This holiday season, I went down to Fourth Street in Berkeley, which is an upscale shopping district that happens to have a great greeting card shop. There are the other usual “mall” suspects, like an Apple store, MAC makeup, a recently-added Sephora, a Sur La Table, Paper Source, Lululemon, in addition to a few coffee shops and restaurants and locally-owned gift and clothing retailers.
There’s also a lovely little whimsical store called Castle in the Air, which is fashioned like an Old World fairy tale. Faux trees covered in tiny lights arch over a hard-wood floor, glass cabinets hold sparkling jewelry, and shelves are artfully stocked with handmade cards, papers, ornaments, home decorations, and art books.
But what I’m really here to write about is a new addition to Fourth Street: the Amazon 4-Star store.
Put on Your 3-D Glasses
Generally, we’ve only interacted with Amazon as a retailer through a screen. The entire experience is basically 2-dimensional.
Most of the time, we just type a term into the search bar and hit “Enter.”
We don’t visit Amazon.com to browse. We get in and get out. Sometimes we’ll click through the recommended products, but we hardly window shop. Or at least, I don’t. (If I go there at all anymore, because apparently a company worth billions of dollars can’t pay its warehouse workers a living wage or treat them with dignity.)
And when we interact with an online store, there is a kind of order behind the scenes. We use a drop-down menu to the section of the site we want to visit. We can search for exactly what we’re looking for, or we can scroll through the site’s recommendations, which are based on our purchase history.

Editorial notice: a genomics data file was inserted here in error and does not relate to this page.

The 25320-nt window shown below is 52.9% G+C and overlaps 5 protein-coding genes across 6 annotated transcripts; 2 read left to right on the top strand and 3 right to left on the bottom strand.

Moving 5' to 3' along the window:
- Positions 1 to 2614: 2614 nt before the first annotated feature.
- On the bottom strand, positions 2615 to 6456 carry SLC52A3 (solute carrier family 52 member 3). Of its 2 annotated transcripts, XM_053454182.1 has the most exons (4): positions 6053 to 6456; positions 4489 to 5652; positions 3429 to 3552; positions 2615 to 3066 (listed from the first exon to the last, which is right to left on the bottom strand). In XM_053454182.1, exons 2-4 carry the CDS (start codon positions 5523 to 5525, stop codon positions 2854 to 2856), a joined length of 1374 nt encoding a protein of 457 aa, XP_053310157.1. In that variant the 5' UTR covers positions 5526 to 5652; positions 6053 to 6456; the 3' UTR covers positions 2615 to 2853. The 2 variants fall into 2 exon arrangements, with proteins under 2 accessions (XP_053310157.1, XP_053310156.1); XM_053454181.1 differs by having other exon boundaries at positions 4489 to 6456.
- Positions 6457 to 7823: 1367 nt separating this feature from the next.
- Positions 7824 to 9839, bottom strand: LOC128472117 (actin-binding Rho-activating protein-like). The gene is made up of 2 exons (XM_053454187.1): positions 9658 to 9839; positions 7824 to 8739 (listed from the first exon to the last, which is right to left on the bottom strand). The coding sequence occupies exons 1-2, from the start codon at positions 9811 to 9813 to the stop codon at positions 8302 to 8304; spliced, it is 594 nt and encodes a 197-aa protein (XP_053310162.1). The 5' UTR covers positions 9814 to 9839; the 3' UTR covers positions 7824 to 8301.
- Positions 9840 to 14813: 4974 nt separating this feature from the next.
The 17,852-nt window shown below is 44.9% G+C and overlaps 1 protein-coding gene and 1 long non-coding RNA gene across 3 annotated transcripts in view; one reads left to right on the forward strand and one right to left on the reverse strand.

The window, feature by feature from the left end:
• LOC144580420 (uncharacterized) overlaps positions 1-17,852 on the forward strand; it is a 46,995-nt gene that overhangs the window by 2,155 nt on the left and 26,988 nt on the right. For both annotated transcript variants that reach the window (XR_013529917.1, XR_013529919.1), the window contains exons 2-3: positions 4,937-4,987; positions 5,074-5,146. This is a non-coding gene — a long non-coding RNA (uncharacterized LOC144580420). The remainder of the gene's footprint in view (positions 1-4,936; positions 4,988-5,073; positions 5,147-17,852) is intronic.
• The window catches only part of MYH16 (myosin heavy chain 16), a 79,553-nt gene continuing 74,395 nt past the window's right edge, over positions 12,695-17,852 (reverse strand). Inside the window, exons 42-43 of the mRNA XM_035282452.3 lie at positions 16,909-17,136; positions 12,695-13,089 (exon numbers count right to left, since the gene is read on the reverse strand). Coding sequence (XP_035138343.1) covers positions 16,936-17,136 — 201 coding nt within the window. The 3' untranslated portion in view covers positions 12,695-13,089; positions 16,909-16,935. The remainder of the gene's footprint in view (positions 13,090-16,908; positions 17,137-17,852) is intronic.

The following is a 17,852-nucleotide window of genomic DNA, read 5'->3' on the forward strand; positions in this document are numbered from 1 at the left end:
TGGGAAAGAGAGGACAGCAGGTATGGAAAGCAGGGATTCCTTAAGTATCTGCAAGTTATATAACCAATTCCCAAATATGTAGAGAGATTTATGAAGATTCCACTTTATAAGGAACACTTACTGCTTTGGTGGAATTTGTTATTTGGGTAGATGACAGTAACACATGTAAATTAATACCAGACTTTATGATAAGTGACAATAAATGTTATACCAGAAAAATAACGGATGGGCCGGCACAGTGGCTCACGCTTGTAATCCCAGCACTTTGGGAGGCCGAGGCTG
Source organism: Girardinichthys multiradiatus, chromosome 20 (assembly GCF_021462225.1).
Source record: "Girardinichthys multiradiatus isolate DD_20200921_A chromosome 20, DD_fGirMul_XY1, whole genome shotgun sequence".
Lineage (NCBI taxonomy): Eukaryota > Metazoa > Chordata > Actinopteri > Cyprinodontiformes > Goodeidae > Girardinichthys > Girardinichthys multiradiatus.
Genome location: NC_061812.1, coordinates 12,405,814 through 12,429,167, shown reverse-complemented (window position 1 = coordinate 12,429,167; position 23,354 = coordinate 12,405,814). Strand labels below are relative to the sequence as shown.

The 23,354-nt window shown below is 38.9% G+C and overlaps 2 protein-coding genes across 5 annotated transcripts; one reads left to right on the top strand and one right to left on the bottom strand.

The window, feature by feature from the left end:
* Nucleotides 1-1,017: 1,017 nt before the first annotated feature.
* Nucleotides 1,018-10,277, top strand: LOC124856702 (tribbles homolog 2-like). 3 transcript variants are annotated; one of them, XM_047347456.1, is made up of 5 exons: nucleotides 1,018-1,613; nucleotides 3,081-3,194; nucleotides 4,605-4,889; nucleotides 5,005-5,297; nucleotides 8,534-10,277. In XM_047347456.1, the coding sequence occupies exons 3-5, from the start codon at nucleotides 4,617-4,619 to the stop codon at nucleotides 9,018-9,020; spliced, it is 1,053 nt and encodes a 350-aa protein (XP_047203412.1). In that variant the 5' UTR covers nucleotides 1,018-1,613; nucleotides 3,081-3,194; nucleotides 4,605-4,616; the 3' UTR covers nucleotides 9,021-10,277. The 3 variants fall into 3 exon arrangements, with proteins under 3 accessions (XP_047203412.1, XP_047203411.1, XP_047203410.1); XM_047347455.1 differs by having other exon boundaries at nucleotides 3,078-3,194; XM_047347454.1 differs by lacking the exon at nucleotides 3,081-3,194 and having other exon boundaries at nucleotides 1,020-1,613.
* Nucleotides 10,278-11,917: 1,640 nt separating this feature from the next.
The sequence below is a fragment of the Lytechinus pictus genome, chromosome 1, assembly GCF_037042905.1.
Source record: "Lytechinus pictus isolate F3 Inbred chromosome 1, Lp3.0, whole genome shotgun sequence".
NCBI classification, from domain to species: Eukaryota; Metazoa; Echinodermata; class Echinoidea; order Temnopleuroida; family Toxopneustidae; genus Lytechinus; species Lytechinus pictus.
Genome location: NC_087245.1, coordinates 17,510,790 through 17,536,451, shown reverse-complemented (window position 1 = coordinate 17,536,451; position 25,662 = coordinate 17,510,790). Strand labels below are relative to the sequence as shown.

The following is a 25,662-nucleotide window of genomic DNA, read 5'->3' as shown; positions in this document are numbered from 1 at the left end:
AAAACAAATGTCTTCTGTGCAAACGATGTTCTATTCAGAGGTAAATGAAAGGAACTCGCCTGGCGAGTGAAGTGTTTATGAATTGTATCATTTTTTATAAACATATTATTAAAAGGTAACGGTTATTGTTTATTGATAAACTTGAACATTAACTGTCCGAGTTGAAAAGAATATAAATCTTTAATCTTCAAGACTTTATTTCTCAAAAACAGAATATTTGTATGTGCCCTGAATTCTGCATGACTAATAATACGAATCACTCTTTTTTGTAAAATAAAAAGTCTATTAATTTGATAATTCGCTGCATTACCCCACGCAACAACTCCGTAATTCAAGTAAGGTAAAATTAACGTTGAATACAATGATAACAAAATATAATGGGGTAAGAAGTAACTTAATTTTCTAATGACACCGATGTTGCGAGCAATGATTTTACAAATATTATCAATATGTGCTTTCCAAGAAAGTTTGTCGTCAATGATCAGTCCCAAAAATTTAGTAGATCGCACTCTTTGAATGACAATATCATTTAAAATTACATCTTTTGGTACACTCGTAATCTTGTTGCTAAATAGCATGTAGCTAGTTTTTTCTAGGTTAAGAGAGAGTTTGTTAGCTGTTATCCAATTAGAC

Part of what makes Amazon.com successful is its convenience, personalization, and, to some extent, its organization.
None of which is a feature of their brick-and-mortar store.
Nothing Makes Sense Anymore
Amazon’s blog says that the 4-Star store approach is “fun” and makes it “easy to shop.”
Apparently they have different ideas of fun than I do.
While the items themselves were neat and orderly, the store itself was cluttered, and the sections had little flow or order. A table of best-selling books was separated from a wall of book recommendations of “if you loved this title, then you’ll like these similar titles.” Pet supplies hung next to holiday decor. There were toys at both the front and the back of the store, including the YouTube unboxing video-inspired “LOL! Surprise” dolls. So meta.